Sure, explosions in cinema are great—they propel cars over otherwise impassable chasms and give heroes something to resolutely walk away from. In real life, explosions of any appreciable size are terrifyingly deadly. This is what really happens when you're too close to the blast.
High explosives like pipe bombs and artillery shells operate on a vastly different energy scale than bullets or fireworks. The former detonate—that is, energy radiates out from the blast site, traveling above the speed of sound—while the latter simply deflagrate with a subsonic wave. This is why you always see movie heroes walking away from towering infernos. Those reactions are much less energetic than detonations, and they're more visually impressive.
When a bomb detonates, the energy released from the explosion radiates outward in all directions at once at speeds between 3 and 9 km per second. As this sphere of energy expands, it compresses and accelerates the surrounding air molecules into a supersonic blast wave. This overpressure only exists for a few milliseconds, but it is the primary cause of explosive injuries and property damage. The closer you are to the source of the blast, the more severe the compression.
The initial concussive force of the blast wave is immediately followed by high-velocity shock waves that impart more energy into whatever they're passing through—be it a concrete wall or your vital organs. As a blast wave passes over an area, it leaves literally nothing behind. That supersonic wall of air leaves a near-perfect vacuum in its wake. So a split second after your body is severely compressed, it is subjected to an equally massive opposing depressurization force.
Unfortunately, the explosion isn't over yet. Air immediately rushes in to fill the atmospheric void left behind by the blast wave, pulling debris and objects back towards the source of the explosion. This blast wind is strong enough to hurl a human body several meters. Those caught by the blast wind while standing up are the most vulnerable to being carried away. But it isn't the wind itself that injures—it's the blunt-force trauma resulting from you face-planting into the side of a Buick at freeway speeds. This is why jumping behind a large, heavy object for protection from the blast wave only works in the movies.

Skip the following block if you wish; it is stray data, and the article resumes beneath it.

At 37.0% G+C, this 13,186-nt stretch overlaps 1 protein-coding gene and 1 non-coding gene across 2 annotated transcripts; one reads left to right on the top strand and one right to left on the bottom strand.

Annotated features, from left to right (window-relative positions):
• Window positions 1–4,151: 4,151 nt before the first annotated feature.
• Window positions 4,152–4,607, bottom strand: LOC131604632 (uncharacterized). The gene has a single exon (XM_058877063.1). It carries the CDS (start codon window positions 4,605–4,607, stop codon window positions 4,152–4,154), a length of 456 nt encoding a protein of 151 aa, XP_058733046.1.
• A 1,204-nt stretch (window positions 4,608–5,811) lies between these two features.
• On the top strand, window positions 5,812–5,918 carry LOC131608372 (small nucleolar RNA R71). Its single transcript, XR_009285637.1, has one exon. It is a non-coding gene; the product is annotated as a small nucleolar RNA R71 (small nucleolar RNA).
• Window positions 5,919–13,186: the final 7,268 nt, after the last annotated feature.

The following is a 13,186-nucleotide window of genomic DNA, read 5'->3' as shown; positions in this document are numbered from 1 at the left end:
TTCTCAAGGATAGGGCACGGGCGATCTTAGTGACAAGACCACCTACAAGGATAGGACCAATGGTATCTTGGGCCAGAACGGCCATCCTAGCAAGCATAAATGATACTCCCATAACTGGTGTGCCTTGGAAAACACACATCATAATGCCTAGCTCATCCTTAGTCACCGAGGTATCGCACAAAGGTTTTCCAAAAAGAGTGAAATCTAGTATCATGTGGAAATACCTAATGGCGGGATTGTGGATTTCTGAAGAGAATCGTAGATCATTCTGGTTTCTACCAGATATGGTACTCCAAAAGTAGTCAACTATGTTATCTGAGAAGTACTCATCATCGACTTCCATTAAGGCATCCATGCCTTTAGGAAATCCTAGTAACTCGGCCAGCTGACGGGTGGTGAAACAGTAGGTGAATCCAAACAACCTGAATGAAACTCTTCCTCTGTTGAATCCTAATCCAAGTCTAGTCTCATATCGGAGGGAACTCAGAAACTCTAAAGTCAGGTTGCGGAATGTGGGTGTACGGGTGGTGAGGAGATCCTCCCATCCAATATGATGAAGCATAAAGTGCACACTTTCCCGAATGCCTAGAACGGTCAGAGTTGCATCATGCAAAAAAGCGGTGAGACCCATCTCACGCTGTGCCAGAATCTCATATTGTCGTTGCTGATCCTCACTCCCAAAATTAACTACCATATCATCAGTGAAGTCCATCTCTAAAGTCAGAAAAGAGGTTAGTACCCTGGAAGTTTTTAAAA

This barotruama wreaks havoc on your innards, especially air-filled organs like your lungs, ears, and stomach, as well as at joints and ligaments where tissues of differing densities meet. This often causes hemorrhaging, and it may even result in organ rupture. The lungs are especially at risk of hemorrhage as well as edema (swelling brought on by fluid buildup).
The brain is not much better off. Military doctors studying the effects of barotrauma on US Armed Forces have compared the effects of an explosive blast on the human body to the act of squeezing a tube of toothpaste—blood and bodily fluids are forced into your brain and skull, resulting in edema.
There is also, of course, a lot of danger indirectly associated with the force of the explosion. You could be struck by projectiles—a deadly risk whether it's flying debris or fragments of shrapnel. You could be burned to a crisp by the fireball that comes with certain types of explosives. You could be crushed in a collapsing structure.
But assuming an explosion goes as well as it can, the human body is quite resilient, able to withstand a surprising amount of force without instant death. For example, a relatively small explosion, like one from a homemade pipe-bomb, can produce an overpressure of about 1 psi and blast winds of nearly 40 mph. That's enough to shatter glass, but it may only cause light injury. The blast from a car bomb can generate upwards of 2 to 3 psi (and wind speeds topping 100mph), potentially causing major structural damage, severe injury, and enough damage to kill a few folks.
A peak overpressure of 5psi, from say a 1MT nuclear warhead, guarantees widespread injuries and more than a few fatalities. The force alone is enough to annihilate full cities and knock down all but the most solidly-reinforced structures—not to mention bursting eardrums. Go up to an explosion with a peak overpressure of 10 psi, and the nearly 300 mph winds it produces, and not even reinforced concrete can withstand it.
And at overpressures above 20psi, don't even bother. Even 15 psi causes severe lung damage, but at 20psi, fatalities are common. Anything that wasn't destroyed by the initial blast will be blown away by the 500 mph blast winds. This is getting into the territory of pretty large nuclear weapons—in tests of some hydrogen bombs, scientists have recorded effects up to 100 psi.
The only thing that can protect you from these deadly shock waves is distance. While they are incredibly forceful at close range—and are actually amplified in confined spaces—these waves quickly dissipate as they travel. This is why car bombs demolish the storefront they're parked in front of but barely rattle the windows of homes a block away. So, if you're ever caught up in an explosion, don't just walk disaffectedly away like some cool guy. Drop what you're doing, put your hands over your ears, and haul ass in the opposite direction.